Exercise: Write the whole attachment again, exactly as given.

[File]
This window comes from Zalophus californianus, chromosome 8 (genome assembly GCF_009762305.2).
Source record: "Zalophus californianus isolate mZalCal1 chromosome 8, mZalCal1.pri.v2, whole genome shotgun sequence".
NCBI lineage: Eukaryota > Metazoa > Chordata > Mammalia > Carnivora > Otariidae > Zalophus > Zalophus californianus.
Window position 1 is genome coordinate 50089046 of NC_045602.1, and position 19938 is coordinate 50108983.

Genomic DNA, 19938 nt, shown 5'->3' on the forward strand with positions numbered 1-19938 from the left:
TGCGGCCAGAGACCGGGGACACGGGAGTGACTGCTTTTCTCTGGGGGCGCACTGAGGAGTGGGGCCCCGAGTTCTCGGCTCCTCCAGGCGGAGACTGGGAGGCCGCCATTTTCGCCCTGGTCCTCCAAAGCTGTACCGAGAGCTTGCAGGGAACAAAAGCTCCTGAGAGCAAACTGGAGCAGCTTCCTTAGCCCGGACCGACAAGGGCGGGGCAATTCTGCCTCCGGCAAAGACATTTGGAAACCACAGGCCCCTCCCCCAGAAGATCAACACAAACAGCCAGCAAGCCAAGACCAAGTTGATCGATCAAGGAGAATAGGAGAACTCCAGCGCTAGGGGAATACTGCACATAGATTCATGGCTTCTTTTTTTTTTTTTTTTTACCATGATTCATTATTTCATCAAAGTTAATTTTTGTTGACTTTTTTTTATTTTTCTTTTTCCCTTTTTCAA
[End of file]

This window comes from Zalophus californianus, chromosome 8 (genome assembly GCF_009762305.2).
Source record: "Zalophus californianus isolate mZalCal1 chromosome 8, mZalCal1.pri.v2, whole genome shotgun sequence".
NCBI lineage: Eukaryota > Metazoa > Chordata > Mammalia > Carnivora > Otariidae > Zalophus > Zalophus californianus.
Window position 1 is genome coordinate 50089046 of NC_045602.1, and position 19938 is coordinate 50108983.

Genomic DNA, 19938 nt, shown 5'->3' on the forward strand with positions numbered 1-19938 from the left:
TGCGGCCAGAGACCGGGGACACGGGAGTGACTGCTTTTCTCTGGGGGCGCACTGAGGAGTGGGGCCCCGAGTTCTCGGCTCCTCCAGGCGGAGACTGGGAGGCCGCCATTTTCGCCCTGGTCCTCCAAAGCTGTACCGAGAGCTTGCAGGGAACAAAAGCTCCTGAGAGCAAACTGGAGCAGCTTCCTTAGCCCGGACCGACAAGGGCGGGGCAATTCTGCCTCCGGCAAAGACATTTGGAAACCACAGGCCCCTCCCCCAGAAGATCAACACAAACAGCCAGCAAGCCAAGACCAAGTTGATCGATCAAGGAGAATAGGAGAACTCCAGCGCTAGGGGAATACTGCACATAGATTCATGGCTTCTTTTTTTTTTTTTTTTTACCATGATTCATTATTTCATCAAAGTTAATTTTTGTTGACTTTTTTTTATTTTTCTTTTTCCCTTTTTCAA